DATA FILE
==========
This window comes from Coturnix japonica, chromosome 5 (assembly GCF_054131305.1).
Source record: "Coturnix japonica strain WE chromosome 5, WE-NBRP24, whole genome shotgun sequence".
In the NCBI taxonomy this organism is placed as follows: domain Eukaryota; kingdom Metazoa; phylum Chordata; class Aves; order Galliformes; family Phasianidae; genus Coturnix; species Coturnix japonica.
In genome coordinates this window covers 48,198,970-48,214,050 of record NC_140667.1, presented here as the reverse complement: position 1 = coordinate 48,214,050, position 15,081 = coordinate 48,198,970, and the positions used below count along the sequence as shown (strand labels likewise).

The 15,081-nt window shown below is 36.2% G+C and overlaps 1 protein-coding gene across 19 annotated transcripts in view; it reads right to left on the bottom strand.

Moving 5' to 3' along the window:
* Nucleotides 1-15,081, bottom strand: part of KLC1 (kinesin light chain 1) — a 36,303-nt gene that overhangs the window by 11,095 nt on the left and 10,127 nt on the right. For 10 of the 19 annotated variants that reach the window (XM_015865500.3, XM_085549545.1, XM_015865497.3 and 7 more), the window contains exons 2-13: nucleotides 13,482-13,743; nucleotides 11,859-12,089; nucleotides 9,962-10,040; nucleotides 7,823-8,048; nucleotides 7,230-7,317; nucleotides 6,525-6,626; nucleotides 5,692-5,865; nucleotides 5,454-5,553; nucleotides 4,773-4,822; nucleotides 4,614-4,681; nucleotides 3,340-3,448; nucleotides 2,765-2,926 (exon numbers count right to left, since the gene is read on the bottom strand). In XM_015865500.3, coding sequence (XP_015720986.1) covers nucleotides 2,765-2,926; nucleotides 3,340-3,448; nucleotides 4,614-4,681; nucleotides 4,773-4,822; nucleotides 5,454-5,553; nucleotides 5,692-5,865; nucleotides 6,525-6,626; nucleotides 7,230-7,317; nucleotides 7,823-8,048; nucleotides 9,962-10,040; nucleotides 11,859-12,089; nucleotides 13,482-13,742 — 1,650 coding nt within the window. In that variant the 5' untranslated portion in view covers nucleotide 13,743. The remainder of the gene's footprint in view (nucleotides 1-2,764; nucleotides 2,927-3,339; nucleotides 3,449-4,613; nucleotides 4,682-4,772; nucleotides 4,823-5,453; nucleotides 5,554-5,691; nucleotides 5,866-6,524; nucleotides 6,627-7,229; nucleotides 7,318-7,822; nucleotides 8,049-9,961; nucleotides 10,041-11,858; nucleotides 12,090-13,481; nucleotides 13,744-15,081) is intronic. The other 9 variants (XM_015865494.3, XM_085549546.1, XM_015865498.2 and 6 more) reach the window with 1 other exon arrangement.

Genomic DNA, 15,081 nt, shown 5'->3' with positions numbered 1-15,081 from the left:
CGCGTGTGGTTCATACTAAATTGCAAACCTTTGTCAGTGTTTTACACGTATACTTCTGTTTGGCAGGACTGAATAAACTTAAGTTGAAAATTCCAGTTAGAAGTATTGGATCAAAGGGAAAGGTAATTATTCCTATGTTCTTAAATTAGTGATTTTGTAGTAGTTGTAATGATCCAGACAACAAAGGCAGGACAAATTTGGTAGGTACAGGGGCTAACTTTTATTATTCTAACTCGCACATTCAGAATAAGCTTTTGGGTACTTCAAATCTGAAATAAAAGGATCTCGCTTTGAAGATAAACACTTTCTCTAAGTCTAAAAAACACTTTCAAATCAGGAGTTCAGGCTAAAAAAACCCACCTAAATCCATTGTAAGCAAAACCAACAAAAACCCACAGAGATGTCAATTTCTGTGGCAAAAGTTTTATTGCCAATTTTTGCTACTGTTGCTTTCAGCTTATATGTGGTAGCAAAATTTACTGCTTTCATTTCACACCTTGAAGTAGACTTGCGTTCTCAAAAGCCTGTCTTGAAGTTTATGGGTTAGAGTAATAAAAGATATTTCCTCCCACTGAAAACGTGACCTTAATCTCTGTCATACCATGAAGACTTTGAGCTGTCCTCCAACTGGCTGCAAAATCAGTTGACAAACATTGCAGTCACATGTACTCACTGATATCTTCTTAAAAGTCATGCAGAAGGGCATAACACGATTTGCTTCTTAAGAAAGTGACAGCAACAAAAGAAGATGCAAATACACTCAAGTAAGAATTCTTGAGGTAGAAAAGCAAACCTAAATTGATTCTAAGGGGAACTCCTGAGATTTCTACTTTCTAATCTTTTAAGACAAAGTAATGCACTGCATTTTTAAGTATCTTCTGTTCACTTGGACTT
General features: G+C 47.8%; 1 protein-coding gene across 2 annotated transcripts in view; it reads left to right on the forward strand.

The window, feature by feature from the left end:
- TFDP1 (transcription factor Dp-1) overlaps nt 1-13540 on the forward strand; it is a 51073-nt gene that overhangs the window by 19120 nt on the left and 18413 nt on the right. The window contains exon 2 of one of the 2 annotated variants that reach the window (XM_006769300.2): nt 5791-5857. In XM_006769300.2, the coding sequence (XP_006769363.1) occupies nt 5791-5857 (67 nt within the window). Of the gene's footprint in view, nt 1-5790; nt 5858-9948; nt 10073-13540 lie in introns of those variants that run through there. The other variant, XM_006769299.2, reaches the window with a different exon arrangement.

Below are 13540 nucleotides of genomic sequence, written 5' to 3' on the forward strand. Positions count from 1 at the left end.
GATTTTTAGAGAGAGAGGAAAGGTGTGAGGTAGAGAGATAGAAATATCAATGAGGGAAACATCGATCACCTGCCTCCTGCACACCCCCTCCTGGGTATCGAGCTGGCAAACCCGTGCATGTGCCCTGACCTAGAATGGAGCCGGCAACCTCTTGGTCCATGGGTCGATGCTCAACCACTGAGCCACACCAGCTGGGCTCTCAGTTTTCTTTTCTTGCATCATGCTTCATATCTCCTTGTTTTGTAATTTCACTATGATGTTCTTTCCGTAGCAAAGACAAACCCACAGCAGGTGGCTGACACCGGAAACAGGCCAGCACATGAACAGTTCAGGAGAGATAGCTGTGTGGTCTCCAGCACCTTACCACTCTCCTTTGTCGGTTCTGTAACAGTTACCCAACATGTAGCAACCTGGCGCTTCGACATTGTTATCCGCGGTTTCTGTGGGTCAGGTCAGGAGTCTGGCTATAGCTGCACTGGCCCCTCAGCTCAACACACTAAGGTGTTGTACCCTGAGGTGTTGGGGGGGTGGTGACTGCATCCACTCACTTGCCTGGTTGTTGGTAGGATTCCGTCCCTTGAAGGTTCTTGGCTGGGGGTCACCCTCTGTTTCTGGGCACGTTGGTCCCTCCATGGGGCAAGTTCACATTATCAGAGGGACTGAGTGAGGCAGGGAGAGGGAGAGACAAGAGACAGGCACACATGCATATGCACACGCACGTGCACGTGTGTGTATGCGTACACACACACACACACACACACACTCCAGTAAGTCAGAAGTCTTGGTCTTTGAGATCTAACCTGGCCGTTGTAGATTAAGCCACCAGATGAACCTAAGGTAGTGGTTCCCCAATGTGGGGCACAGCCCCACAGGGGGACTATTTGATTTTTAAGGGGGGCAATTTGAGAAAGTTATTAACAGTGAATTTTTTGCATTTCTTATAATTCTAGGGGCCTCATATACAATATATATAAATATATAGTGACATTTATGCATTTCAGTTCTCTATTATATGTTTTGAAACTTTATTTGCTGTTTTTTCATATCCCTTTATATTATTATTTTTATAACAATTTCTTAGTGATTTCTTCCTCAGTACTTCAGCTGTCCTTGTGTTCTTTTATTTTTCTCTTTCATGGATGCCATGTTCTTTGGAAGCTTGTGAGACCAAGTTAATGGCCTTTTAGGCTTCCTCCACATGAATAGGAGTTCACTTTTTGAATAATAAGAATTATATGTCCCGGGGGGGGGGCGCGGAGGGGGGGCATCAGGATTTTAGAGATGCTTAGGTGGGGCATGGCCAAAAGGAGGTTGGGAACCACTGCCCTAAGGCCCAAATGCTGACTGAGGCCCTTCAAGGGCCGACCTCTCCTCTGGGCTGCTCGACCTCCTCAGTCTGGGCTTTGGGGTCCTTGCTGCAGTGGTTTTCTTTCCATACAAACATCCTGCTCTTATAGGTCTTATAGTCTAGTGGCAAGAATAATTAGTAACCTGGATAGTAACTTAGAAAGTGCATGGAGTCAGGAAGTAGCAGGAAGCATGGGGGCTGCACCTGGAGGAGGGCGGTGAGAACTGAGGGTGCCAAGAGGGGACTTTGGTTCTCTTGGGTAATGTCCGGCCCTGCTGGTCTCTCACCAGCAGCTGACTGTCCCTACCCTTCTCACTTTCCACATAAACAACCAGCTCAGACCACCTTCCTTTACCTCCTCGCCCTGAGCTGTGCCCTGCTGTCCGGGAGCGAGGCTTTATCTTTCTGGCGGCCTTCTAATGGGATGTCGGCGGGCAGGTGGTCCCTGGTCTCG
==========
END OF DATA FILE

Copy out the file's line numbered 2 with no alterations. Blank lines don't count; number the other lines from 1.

Source record: "Coturnix japonica strain WE chromosome 5, WE-NBRP24, whole genome shotgun sequence".